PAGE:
“The more I know, the less I understand,” sang rock legend Don Henley, and after surviving my teens, twenties, and (in September) half my thirties, I’m starting to think he’s right.

The long and short of it is that life changes us, often while we aren’t looking. You think you understand something, and then you wake up one day and have no idea how you ever believed you knew what you thought you knew. It’s happened to me many times, and the most vivid thing that’s made me notice it is how songs seem to change as I get older.

Really, the songs themselves aren’t changing—my interpretation of them is. But either way, hearing a song for the first time in a while makes me realize just how much I’ve grown. The following five songs are ones that resulted in eye-opening moments for various reasons.

*This post contains affiliate links, mainly because they are a quick and easy way to include images. So don’t feel like you need to buy anything, but if you do, I’ll earn a small commission.

Song 1: “Landslide” by Fleetwood Mac

I was first introduced to this song with the 1997 recording from Fleetwood Mac’s live concert at Warner Brothers Studios in Burbank, CA. Stevie Nicks dedicated it to her dad and delivered, what was to my very young ears, a very nice performance. Most of the lyrics went over my head, and as an aspiring choral soprano, the low notes went very under my range. It was my favorite song on the album, and it remains my favorite Fleetwood Mac song.

In fact, I didn’t even hear the original 1970s version of this song until my late twenties when it showed up on one of my Pandora stations. As I listened to a younger Nicks giving, what I felt, was a less stellar performance, I was struck by the notion that the reason this performance wasn’t as good was because she didn’t understand the lyrics yet. As soon as the song ended, I went over to YouTube to find the 1997 version, and I was blown away. Not only did Nicks deliver a stronger performance, but I could hear her understanding of the song in her singing.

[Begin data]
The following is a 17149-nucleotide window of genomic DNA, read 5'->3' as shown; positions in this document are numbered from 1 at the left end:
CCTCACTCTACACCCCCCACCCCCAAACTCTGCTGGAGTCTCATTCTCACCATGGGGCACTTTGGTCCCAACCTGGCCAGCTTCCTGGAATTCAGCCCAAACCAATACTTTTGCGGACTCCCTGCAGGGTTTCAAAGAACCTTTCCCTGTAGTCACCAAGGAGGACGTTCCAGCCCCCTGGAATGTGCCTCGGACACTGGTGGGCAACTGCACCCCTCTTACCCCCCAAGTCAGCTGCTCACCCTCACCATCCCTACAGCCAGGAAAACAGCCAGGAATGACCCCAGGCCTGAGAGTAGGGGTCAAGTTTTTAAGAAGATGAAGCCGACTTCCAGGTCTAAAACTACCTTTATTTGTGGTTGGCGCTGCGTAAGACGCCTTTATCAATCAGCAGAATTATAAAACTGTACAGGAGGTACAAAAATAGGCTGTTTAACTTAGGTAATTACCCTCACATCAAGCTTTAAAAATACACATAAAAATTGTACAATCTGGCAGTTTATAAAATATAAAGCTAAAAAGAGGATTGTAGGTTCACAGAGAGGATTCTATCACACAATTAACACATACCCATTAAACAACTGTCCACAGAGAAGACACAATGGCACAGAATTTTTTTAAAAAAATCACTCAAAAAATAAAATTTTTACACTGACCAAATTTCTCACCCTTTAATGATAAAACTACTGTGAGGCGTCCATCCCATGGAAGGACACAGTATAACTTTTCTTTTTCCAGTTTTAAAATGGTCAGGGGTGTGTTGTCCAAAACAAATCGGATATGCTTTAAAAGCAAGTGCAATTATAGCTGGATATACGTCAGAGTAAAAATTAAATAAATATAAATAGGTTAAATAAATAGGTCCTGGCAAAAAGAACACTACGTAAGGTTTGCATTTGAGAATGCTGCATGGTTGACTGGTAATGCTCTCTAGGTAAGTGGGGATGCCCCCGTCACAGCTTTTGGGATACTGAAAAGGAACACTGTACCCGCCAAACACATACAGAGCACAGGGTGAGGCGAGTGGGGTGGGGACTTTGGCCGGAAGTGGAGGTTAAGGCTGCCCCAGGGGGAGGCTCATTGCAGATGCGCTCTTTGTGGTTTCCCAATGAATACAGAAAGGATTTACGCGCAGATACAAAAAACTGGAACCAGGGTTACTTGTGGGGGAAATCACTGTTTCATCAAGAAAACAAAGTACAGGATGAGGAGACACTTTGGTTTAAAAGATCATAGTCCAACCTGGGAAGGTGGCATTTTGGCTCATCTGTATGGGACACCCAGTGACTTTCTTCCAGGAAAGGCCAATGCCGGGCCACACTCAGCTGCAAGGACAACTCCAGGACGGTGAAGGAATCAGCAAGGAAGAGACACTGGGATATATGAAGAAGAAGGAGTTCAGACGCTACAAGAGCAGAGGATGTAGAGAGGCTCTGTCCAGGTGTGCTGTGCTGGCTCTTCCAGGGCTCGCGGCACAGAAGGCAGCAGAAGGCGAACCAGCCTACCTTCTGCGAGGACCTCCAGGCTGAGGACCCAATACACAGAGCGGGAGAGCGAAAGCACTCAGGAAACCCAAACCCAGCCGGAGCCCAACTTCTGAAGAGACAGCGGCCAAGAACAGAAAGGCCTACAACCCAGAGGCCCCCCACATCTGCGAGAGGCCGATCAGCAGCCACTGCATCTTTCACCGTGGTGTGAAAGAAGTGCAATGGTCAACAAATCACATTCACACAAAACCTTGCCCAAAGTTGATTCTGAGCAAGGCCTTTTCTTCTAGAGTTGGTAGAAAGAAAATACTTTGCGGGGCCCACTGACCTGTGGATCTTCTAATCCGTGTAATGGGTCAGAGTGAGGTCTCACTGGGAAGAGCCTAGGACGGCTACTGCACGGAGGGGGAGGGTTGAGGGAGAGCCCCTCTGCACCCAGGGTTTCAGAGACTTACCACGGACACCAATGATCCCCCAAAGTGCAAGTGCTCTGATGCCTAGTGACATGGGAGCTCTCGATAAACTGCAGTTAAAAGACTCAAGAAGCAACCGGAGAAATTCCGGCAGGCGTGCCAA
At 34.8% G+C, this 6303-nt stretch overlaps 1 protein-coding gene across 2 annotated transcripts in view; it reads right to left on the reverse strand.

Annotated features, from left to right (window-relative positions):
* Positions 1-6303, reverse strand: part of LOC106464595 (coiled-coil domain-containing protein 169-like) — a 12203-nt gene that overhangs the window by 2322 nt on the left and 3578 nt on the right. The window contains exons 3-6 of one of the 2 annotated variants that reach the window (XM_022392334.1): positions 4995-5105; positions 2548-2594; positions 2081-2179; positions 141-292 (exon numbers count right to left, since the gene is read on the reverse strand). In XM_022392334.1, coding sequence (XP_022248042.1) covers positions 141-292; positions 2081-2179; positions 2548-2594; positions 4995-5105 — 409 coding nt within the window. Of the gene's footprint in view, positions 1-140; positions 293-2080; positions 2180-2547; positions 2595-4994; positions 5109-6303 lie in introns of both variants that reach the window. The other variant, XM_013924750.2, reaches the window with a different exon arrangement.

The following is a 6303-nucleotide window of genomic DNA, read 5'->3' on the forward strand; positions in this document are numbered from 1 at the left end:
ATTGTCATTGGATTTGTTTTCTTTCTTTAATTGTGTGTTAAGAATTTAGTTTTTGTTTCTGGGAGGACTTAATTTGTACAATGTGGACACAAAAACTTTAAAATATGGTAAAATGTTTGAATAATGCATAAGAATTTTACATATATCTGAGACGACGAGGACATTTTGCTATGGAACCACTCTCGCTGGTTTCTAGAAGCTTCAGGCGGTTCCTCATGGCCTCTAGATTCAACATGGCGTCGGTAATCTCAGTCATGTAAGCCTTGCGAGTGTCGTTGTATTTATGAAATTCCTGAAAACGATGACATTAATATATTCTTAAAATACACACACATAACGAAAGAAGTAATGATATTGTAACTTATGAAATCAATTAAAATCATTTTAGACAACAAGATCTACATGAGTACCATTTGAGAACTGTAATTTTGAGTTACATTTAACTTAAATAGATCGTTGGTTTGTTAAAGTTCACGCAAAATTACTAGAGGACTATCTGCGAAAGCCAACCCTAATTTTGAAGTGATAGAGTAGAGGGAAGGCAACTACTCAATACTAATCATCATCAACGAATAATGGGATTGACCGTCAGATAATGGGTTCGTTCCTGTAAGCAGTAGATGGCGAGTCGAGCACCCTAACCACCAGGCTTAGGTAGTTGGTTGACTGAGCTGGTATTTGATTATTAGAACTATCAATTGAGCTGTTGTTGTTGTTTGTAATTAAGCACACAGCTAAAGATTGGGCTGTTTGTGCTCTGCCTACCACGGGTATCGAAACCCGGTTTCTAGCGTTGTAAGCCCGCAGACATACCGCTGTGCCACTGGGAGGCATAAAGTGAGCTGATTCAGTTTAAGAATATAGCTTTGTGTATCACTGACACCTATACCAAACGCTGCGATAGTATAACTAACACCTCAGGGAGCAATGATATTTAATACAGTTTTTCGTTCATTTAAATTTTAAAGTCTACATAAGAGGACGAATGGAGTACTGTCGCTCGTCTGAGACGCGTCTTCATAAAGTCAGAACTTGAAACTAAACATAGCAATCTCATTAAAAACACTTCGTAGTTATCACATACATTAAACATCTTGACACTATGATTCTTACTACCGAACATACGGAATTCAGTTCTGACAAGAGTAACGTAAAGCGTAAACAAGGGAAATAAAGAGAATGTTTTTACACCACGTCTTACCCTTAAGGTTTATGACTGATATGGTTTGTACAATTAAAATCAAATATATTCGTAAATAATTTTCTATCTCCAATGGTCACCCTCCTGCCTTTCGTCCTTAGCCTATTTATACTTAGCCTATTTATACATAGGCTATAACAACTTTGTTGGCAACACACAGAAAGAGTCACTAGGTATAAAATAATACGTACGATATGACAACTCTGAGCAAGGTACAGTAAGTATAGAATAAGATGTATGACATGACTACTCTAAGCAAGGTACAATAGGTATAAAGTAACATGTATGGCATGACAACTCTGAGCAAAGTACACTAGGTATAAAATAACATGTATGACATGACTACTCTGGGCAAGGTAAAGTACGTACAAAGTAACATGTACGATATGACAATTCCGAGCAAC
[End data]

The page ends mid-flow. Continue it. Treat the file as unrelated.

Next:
Landslide is one of those songs that changes every time I listen to it. As a kid, it was fun to stretch to hit the low notes. As a teen, it hit me as something more that I couldn’t quite name. In my late twenties and thirties, there is so much meaning that I couldn’t possibly discuss it all in a post that isn’t fully dedicated to Landslide. And I suspect when I listen to it in another ten, twenty, thirty years, it will mean something completely different.

If you haven’t heard the 1997 performance, I highly recommend it, and here’s a link to the video.

Song 2: “The Climb” by Miley Cyrus

This came out at an interesting time for me. I was trying to publicly distance myself from liking Disney things while secretly clinging to everything Disney. I was also not at all a fan of Hannah Montana, and I made this very clear to anyone in earshot by loudly proclaiming that Miley was absolutely nothing special as a singer. To my complete bafflement at the time, my dad really liked this song, which I attributed to no accounting for taste.

Recently, I heard this song for the first time since my teens/early twenties, and wouldn’t you know it, my dad was on to something. Not only is Miley actually quite talented, but the song is very true in a way I didn’t realize 15-ish years ago. Then, the climb seemed like a ridiculous idea—why focus on the journey when the destination is what will be rewarding? What 20-year-old me didn’t realize was that the destination is just another stop on the journey. I had a book come out a few days ago. It was a destination, but it’s not the end, not at all. It’s just a step toward releasing the next book, and the next. And to whatever publishing might lead to after that.

Dare I say it, but “it ain’t about how fast I get there, ain’t about what’s waiting on the other side. It’s the climb.”

~Listen to The Climb here

(And if you’re interested in that book I just published, you can check it out here.)

Song 3: “Welcome to My Life” by Simple Plan